Music to our ears
1953: Pocket transistor radio
More than two decades before the Walkman was born, the transistor radio was the first mass-produced handheld music device. It cost about $49 (more than $360 in today's dollars).
Listeners could hold the transistor to their ear, or use a single earphone. Sound quality was middling at best.
Before that, "portable" radios used large vacuum tubes and heavy batteries, making them the size and weight of a lunch box.
1965: Norelco Carry-Corder 150
First Philips invented the cassette tape, originally designed to record dictation. Then that same year, in 1965, Norelco developed the Carry-Corder 150 that used a cassette tape to play music.
Weighing in at a "svelte" 3 pounds, it was certainly carry-able, but not exactly something you could use while, say, jogging. The device took five flashlight batteries and could get up to 20 hours of battery life.
The sound was much better than its cousin, the transistor.
Price tag: $150.
1972: The Stereobelt
Looking a lot like an electronic chastity belt, the Stereobelt was the world's first truly portable cassette player.
German-Brazilian inventor Andreas Pavel tried for years to get a manufacturer for the device, only to be told people wouldn't be interested in wearing headphones in public. (Ha!)
Later, Pavel sued Sony when it launched the Walkman in 1979. After years of legal haranguing, the two settled out of court.
1979: Sony Walkman
The summer of '79 saw the original Sony Walkman TPS-L2, which did one thing well: played cassette tapes. Since then, more than 300 models of the Walkman have been produced, and more than 200 million of them have been sold.
Sony enjoyed a good ride for a couple of decades (see Discman), until those clever beavers at Apple came out with the iPod.
Sony has tried to rebound in the MP3 space with its Ericsson W800 music player phone. More than 107 million Walkman mobile phones have been sold since they came out in 2005.
1984: Sony Discman
The compact disc hit the market in 1983 with much fanfare. But a year later it was still mostly audiophiles buying them, and only 1,000 titles were available. So Sony decided to make a portable CD player in hopes of boosting music sales. It worked. The D-50 portable CD player was a hit.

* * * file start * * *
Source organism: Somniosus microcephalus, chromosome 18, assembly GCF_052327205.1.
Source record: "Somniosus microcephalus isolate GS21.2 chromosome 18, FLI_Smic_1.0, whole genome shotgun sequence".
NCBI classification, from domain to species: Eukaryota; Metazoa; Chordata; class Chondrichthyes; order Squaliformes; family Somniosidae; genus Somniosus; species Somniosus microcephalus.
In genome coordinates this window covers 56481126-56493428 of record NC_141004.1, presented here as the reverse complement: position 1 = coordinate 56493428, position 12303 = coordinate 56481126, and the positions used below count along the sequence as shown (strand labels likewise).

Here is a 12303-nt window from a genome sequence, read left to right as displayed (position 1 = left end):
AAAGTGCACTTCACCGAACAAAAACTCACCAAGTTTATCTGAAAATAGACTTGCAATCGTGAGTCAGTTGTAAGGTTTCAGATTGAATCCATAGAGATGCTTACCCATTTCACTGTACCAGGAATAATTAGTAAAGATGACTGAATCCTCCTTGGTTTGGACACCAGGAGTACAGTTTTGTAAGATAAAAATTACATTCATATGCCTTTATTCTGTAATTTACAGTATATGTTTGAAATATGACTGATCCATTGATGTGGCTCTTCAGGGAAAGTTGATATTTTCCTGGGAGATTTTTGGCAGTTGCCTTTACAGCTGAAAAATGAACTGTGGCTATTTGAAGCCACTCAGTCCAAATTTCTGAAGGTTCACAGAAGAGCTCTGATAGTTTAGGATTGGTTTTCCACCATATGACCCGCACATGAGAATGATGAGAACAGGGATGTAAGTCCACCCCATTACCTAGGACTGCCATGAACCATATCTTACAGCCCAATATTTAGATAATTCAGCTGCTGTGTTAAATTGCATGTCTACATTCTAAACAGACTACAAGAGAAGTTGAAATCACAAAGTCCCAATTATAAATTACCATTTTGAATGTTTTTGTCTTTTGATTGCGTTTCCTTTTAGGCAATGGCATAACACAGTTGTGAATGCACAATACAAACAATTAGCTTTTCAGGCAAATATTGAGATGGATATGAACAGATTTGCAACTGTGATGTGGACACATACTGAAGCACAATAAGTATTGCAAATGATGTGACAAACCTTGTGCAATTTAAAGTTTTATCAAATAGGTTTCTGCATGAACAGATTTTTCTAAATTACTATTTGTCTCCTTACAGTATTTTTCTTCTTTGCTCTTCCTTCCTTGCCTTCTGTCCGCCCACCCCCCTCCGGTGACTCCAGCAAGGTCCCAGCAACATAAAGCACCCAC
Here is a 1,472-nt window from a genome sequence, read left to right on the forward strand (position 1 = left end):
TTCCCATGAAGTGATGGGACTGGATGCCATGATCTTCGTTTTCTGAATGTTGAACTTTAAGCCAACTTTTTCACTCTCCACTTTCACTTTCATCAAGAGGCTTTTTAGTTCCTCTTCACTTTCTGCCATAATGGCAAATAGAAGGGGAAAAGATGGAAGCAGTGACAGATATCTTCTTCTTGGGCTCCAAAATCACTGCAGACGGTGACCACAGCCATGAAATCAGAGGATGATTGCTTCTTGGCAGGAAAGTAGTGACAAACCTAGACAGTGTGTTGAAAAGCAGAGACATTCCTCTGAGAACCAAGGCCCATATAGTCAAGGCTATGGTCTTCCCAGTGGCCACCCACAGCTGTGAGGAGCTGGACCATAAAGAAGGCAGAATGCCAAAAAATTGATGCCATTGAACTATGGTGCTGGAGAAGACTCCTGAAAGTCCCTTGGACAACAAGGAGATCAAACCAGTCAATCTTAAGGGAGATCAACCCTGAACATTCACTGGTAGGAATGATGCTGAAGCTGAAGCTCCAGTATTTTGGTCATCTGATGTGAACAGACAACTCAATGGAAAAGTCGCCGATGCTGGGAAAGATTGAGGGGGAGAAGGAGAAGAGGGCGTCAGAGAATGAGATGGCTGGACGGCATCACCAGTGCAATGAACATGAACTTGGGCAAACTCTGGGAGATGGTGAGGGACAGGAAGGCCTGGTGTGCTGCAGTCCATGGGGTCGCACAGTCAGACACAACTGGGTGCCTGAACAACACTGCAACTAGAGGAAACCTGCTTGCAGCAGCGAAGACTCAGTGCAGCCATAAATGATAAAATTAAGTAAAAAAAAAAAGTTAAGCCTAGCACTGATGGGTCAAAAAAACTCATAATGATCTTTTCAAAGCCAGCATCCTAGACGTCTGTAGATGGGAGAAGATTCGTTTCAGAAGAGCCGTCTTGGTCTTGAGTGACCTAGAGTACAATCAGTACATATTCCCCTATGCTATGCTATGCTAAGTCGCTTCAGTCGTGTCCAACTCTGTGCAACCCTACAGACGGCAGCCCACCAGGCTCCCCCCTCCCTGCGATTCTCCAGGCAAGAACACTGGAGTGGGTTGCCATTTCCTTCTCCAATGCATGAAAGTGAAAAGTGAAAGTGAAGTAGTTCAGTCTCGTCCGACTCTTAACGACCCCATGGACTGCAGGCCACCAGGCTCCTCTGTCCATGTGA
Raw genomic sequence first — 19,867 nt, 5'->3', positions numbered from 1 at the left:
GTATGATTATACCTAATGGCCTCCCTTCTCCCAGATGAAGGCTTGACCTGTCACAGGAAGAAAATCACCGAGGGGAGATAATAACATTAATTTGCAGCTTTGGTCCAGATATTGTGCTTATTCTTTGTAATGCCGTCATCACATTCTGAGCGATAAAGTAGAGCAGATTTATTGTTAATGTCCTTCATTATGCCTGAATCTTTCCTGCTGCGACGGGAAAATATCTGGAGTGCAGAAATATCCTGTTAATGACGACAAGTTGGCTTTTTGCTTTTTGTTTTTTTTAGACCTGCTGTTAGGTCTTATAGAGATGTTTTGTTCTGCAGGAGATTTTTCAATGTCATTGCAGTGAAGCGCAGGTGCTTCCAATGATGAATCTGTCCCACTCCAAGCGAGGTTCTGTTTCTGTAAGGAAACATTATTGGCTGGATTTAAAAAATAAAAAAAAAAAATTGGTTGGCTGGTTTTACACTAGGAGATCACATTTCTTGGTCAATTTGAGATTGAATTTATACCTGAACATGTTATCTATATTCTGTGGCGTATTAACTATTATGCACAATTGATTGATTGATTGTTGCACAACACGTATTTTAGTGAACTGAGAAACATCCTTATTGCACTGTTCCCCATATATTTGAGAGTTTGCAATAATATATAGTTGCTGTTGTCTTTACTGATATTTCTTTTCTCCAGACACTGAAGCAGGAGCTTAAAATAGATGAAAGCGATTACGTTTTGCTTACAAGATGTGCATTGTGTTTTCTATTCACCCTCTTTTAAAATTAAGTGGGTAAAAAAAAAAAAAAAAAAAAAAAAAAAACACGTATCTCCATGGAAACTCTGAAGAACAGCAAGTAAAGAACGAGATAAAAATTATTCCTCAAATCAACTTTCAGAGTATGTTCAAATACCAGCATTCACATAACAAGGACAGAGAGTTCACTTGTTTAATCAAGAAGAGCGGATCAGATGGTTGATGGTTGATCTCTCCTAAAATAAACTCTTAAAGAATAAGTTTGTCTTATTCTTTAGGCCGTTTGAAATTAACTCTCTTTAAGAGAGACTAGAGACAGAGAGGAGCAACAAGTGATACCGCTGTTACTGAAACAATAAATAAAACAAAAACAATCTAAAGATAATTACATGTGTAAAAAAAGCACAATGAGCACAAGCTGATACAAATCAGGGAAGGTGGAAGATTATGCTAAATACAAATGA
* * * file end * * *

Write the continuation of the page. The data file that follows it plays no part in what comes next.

Believe it or not, companies are still making portable CD players, but most now come with MP3 players built in — and extra-long skip protection so you can use them while exercising.
1998: The MPMan
Several years before Apple would make the MP3 player heard 'round the world, SaeHan Information Systems out of Korea launched the MPMan. (We love the name!)
The MPMan could hold only eight or so songs (32 minutes of music), but it had a killer battery that could last nine hours. Which meant users could play those same eight songs 16 times in a row before recharging. You could double the space on the MPMan by sending the device back the company, where they'd install additional memory.
Though the MPMan wasn't a big seller, the company still exists today, proudly touting on its Web site that it is the true inventor of the MP3 player.
2001: The iPod
So Apple didn't invent the MP3 player, but they sure improved upon it. The first iPod debuted in October 2001 and promised "1,000 songs in your pocket." And even though it cost $399, Americans loved these 5-gigabyte portable music players with the slick packaging: 100,000 were sold in the first two months.
And unlike any of the portables before it, the iPod made it possible to buy and download music. The rest, of course, is history. Apple has released numerous generations of iPods since 2001, each a little cooler than the last.
Christine Montgomery, Times staff writer